May 22, 2013
Masturbation: The Typing Requirement
Posted on Jun 23, 2011
By Mr. Fish
When it comes to the creative arts, the only profession that seems capable of purging its weaklings is sports. Why is this? Why is there always an audience for excruciatingly mediocre artists in this country, but not for clumsy, uncoordinated ballplayers? If Ryan Howard, for instance, suddenly started trying to catch line drives with his cap or if he continuously forgot to bring a bat with him to home plate, he’d disappear from public view. And, yet, there’s Mary Higgins Clark at a tiny signing table at the head of a bug-eyed chow line made up of people starved for completely unwholesome breath mints shaped like little skulls. And there’s Stephen King in an Alfa Romeo, speeding along the Gulf of Mexico and, miraculously, not sitting alone and unshaven in a dilapidated trailer in Fort Wayne, Ind., spreading marshmallow fluff on a Pop Tart and wishing that he knowed how to work a hammer or sumthin’.
Again, why is this? I have a theory.
There are two kinds of activism. There’s the organized kind and the individual kind. The organized kind is typified by all the marching and leafleting and fundraising that come out of a group of people who wish to cure a perceived social ill that has either atrophied into the norm or, if unopposed, is threatening to atrophy into the norm. These are people who want to stop the natural gas industry from fracking up the environment, for instance, or people who think that creationism should be taught in public schools in place of Darwin’s theory of evolution.
The individual kind is simply the act of not adhering mindlessly to either the demands or expectations of the dominant culture or what is verging on becoming uncontroversial public opinion. It may manifest itself merely in having a disagreement and then a conversation or a debate with somebody else, usually in an attempt to change his or her mind; specifically, it is not shutting up when faced with controversy in the name of politeness, cowardice or sheer stupidity.
Both kinds have benefits that, when unified, can affect the most positive change. Or, conversely, together they can have the most deleterious effects and inspire the most treacherous results. And that’s the point: Typically, when one decides to save the world, he or she is deciding to save only the parts of the world that he or she finds most flattering to his or her ego and sense of right, wrong and beauty. After all, what good is a savior’s concept of moral law without the implied lawlessness of contrarians who embody a contrary point of view?
When Buddha said, “There has to be evil so that good can prove its purity above it,” he was speaking more as a keen observer of human nature than as a moralist who sits in judgment of some intrinsic good or evil. He recognized how, by observing the symmetric physics that determine the symbiotic truisms that constitute the material balance of the universe, a human being is prone to confusing his or her interpretation of reality with reality itself, thereby investing his or her own subjective understanding of things with the irrefutable concreteness of objective matter.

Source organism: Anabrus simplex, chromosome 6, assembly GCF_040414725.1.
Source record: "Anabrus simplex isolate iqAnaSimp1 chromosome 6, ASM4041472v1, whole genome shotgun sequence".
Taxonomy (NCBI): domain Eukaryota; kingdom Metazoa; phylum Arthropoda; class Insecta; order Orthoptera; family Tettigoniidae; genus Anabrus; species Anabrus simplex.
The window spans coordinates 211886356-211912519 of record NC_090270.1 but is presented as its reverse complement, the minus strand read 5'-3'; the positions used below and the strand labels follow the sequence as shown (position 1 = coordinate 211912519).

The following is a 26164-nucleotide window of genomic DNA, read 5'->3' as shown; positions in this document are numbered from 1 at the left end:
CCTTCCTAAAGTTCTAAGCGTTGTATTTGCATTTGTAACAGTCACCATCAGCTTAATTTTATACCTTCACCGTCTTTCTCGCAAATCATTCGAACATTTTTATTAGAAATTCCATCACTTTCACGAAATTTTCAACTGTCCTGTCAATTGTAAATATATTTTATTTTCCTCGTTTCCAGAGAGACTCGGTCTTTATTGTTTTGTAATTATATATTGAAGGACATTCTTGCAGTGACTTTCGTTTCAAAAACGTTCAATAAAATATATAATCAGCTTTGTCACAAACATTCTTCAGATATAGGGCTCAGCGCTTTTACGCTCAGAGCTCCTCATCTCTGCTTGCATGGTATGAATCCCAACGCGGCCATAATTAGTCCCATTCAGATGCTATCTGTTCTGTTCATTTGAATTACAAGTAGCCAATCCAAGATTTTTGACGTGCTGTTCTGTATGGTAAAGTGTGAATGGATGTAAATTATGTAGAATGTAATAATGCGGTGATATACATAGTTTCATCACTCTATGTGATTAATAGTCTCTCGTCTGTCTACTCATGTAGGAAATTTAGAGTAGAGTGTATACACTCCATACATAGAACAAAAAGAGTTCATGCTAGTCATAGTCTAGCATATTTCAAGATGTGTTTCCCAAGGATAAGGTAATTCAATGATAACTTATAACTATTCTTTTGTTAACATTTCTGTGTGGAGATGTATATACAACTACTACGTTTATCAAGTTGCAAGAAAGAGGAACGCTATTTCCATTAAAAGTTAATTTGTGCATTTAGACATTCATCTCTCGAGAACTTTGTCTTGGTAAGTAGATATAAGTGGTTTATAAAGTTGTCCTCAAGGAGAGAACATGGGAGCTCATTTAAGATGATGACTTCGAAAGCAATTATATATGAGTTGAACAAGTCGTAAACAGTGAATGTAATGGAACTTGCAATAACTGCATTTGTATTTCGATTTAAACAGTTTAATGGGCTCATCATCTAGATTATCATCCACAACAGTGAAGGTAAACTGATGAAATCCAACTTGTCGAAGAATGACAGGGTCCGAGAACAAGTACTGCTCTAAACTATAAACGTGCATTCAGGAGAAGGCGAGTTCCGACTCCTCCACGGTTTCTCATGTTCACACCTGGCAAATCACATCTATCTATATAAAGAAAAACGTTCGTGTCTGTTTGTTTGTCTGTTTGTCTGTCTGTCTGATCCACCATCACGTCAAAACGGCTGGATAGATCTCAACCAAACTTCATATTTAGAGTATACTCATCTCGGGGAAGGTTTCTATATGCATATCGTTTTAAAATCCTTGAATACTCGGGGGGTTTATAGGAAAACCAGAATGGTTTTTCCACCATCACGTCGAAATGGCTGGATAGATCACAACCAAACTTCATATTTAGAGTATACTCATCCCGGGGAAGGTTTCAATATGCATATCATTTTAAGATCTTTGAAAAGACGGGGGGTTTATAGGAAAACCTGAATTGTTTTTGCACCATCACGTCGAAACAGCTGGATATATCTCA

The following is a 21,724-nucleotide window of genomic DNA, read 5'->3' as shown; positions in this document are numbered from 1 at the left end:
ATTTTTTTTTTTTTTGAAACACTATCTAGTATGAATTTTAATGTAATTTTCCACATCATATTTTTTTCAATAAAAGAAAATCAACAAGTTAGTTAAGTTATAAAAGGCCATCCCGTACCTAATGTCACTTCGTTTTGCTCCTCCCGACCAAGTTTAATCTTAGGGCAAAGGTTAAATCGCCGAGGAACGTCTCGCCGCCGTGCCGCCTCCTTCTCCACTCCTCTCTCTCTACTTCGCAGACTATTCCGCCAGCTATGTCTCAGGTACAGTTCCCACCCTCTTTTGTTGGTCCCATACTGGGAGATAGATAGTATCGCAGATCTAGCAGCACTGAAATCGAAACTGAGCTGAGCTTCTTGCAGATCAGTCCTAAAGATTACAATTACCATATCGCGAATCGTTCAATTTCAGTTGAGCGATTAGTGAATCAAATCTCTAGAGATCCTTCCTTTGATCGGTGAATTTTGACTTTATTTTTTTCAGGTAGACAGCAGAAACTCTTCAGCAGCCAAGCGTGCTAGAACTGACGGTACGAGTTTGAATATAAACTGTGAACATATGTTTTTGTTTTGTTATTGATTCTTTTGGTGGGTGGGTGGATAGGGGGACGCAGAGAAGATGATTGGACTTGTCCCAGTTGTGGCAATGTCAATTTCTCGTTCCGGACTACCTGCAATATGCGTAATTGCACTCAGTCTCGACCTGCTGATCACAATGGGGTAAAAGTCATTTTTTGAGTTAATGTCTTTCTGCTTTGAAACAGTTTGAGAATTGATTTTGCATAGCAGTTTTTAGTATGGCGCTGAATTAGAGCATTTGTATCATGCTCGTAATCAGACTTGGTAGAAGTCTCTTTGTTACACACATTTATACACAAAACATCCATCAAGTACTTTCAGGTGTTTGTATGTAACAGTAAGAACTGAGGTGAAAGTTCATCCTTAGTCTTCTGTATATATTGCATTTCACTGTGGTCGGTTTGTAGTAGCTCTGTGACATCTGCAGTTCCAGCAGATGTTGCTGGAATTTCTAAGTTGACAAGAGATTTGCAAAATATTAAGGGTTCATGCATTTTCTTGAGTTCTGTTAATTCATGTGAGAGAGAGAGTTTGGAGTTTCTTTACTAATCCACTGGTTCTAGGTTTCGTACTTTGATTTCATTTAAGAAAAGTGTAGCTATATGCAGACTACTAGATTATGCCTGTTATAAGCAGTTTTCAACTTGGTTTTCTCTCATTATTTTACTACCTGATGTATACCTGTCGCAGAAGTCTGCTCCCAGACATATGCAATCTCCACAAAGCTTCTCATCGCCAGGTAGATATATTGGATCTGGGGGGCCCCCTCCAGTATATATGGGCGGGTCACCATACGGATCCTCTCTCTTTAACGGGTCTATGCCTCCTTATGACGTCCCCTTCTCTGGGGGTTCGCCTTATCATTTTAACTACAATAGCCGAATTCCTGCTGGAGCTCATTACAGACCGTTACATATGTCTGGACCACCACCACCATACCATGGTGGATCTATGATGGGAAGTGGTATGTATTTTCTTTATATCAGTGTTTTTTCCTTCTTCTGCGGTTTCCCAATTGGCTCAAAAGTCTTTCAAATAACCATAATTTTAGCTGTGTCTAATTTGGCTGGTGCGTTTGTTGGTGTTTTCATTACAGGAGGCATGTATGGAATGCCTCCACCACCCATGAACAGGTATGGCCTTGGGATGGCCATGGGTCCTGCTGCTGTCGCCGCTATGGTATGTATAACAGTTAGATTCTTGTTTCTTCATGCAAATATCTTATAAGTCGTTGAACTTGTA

Such a person will imagine the light of his own moral judgment to be precisely what determines the darkness intrinsic to all other competing moralistic visions.
Saviors, thusly, can never be trusted to be anything but mere amplifications of the dimmest wits among us, who are those who imagine that their concept of virtue is the version best suited for everyone. In fact, I always thought that the unfortunate deification of Jesus Christ and the subsequent scriptural moralizing that his biographers had him engage in for the sake of inflating their own importance were grotesquely unethical. Wasn’t the notion that we should all help the sick and poor and love our neighbors radical and mind-blowing enough? Did we really need to have a savior who could also communicate with fish like Aquaman and get a dead guy to wipe the pus out of his eyes and start turning cartwheels around the room, yipping and yahooing like a goddamn hyena? I mean, why create a fictional Jesus who is immortal, knows he’s immortal, yet still goes around pretending that his being crucified is a merit badge signifying some kind of sacrifice, as if trading in mortality for immortality wasn’t the tactical equivalent of abandoning a sinking ship or escaping a burning building. Who among us wouldn’t jump at the chance to exchange the slow, meaty disintegration of our own imperfect biology for, among other things, telepathy, the power to turn invisible, the ability to travel through time, to blow shit up with our mind, to be able to fly, to get to hang out with every celebrity who will ever live, all the while maintaining a perfect swimmer’s physique and a blood/alcohol level that hovers somewhere around the typical monster truck rallier’s 20 minutes prior to the fucking awesome arrival of Bigfoot? The only thing I felt that we should pity Jesus for was his fashion sense, which has never advanced much beyond what Roald Dahl’s Uncle Joe wore for decades prior to Charlie yanking the golden ticket from his Wonka Bar. Like Charlie, I think it might be high time that we demand that Jesus put some goddamn underpants on and humble himself by walking among the living.
Now, before I pretend that I was never ever guilty of thinking that I, myself, might make a halfway decent savior as a writer—having fooled myself into believing that I had been saved by the writings of S.J. Perelman, Albert Camus, Chuck Jones, Friedrich Nietzsche and Woody Allen—let me share with you the form letter that I used to send out to the publishers and editors of magazines and newspapers and publishing houses who rejected my work with their own form letters back when I first started out as an author:
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